The World is Flat: Chapter 15
Summary of Chapter Fifteen: 11/9 Versus 9/11
Friedman gives the date 11/9 (Berlin Wall coming down) as an example of positive imagination for changing the world, and 9/11 (the terrorist attack on New York and Washington D.C.) as an example of destructive imagination. One event opened the world to new possibility, and one closed it. Human imagination has never been more important than it is now. There are two ways to flatten the world: bring everyone up to the same level or bring everyone down to the same level. He gives positive examples with e-Bay, where the small guy can compete on a level playing field, and India, a state with more Muslims than Pakistan, but which is tolerant and progressive.
Commentary on Chapter Fifteen: 11/9 Versus 9/11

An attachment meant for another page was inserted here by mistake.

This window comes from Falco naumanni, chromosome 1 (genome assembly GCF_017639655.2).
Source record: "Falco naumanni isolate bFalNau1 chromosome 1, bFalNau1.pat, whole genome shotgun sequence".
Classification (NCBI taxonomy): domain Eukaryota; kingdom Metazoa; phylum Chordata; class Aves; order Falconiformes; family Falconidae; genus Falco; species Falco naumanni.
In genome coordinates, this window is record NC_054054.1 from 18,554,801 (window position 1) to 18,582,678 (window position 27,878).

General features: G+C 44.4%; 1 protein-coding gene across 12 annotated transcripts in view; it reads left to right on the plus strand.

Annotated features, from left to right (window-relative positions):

Friedman observes that even a small individual act can affect the world order today without the instrument of governments. He gives as examples Osama bin Laden for the negative example, and David Neeleman, an entrepreneur who founded the airline JetBlue, as the positive example. JetBlue uses mothers at home to ticket passengers on their home computers. This sets up a new and beneficial model for business. America once exported hope to the rest of the world, but Friedman worries that during the Bush administration it began to export fear. The way to measure a society is whether it relies mainly on memories of the past, or dreams for the future. Today, the Arab world must stop looking back and go forward toward reform, while U.S. leadership needs to stop creating fear and gain worldwide support for America's positive values.